Few poets understood this better than Tomaž Šalamun. In “Duma ’64,” the celebrated poem which earned him five days in prison—mostly because he’d unwittingly lampooned the Minister of the Interior by calling him a “dead cat”—he had satirized his country’s “fawning intellectuals” and their “small sweaty hands,” frustrated by “rectors with muzzles on [their] snouts,” and “mummies who applaud[ed] passions and sufferings in an academic way.” Poets had to do more than that. Raised in a country that pompously declared five-year plans could be achieved in four, Tomaž insisted on highly individual poems that irreverently bared all our cruelty, hypocrisy and callowness for all to see. Dictatorships have always despised comedians and poets, and with good reason: as James Baldwin once wrote, “for power to feel truly menaced, it must somehow sense itself in the presence of another power—or, more accurately, an energy—which it has not known how to define and therefore does not really know how to control.”
Adults tend to find children creepy—even worse, uncontrollable—which perhaps explains why they feature so heavily in our horror films, and Tomaž took the notion of the enfant terrible to its logical conclusion. Much of his genius lay in unearthing the childlike sense of wonder most adults tend to suppress in order to help steer our minds towards uncomfortable truths. Tomaž’s children could be cruel, gleeful, or scared, but they were never anything less than human. He could also accomplish this with great humor. Take the opening lines of “Duomo”: “When they gave orders to make me pants for first/communion they cut them as shorts. So I went to/confirmation as a boy scout too. On the way, I kept/killing rats with my keys. I was afraid they would eat my/bike.”
Inspired in equal parts by Russian futurists, French surrealists, and New York School poets, as Colm Tóibín noted, Tomaž was nevertheless too slippery to be compared to anything. His poems will continue to defy categorization, but they will be remembered for the way they walked the tightrope between ecstasy and despair, the rational and the irrational, the sublime and the horrible. At his finest, Tomaž could even achieve this in less than twenty-five words:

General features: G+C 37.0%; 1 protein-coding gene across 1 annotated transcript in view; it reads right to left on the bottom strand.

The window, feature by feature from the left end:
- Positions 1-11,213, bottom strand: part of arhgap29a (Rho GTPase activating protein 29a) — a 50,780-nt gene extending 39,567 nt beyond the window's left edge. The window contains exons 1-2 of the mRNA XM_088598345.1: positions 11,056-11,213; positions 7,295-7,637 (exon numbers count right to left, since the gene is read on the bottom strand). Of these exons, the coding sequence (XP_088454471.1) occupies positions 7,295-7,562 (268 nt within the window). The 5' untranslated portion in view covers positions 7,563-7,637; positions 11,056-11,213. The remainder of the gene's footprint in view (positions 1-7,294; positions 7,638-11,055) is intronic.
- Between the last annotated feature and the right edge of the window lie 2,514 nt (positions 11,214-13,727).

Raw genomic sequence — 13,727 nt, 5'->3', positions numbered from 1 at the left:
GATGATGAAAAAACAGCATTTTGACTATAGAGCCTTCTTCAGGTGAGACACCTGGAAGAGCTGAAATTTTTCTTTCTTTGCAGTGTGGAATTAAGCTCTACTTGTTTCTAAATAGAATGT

It rained during the night.
Did the snails sleep or paddle?
The pine tree strained itself and grew for a millimeter
and there, far away, Lebanon was bombed.
Published in 1985, but only translated into English in 2014, the poems in Soy Realidad were some of the last Tomaž would write for a while. By his own admission, he didn’t pen a single poem from 1989 to 1994, and even suffered a breakdown while in residence at Yaddo. He, too, had his problems, but he held fast to his sense of adventure, both personally and creatively. Though I didn’t know him for long, I will miss him greatly.
Over the past few weeks I’ve thought of that old proverbial rhyme, “for want of a nail,” whereby the loss of a horseshoe cripples a horse, toppling a knight whose dispatch then isn’t delivered—turning the tide of the battle and ending in the loss of a kingdom. “Well, maybe the kingdom was ruled by an evil dictator,” Tomaž might have said. He believed poems should have happy endings. “It is strange,” Metka wrote in a recent letter, “isn’t it, how life brings people together even for a very brief moment and how that can change a lot of things.”
ABOUT HEAVEN AND EARTH
In the post-Šalamunian period,
in the year of our Lord three,
while cooking chicken as per Metka’s
instructions, to save a little, and
to need not go to the earth
I watch the sunset and tell
myself: I know,
the sun is in my chest.
What will they do
if I don’t give it back.
Better throw this counting
in their head.
Call the number, the taxi will
take you to the plane.
Soy Realidad: Poems, translated by Michael Thomas Taren and Tomaž Šalamun, was published in September 2014.
A marathon reading of texts and poems in honor of Tomaž Šalamun will be held at the Mini Teater in Ljubljana on February 3. The event will be broadcast on RTV Slovenija and globally via Skype.
André Naffis-Sahely’s poetry was most recently featured in The Best British Poetry 2014. His latest translation is The Physiology of the Employee by Honoré de Balzac.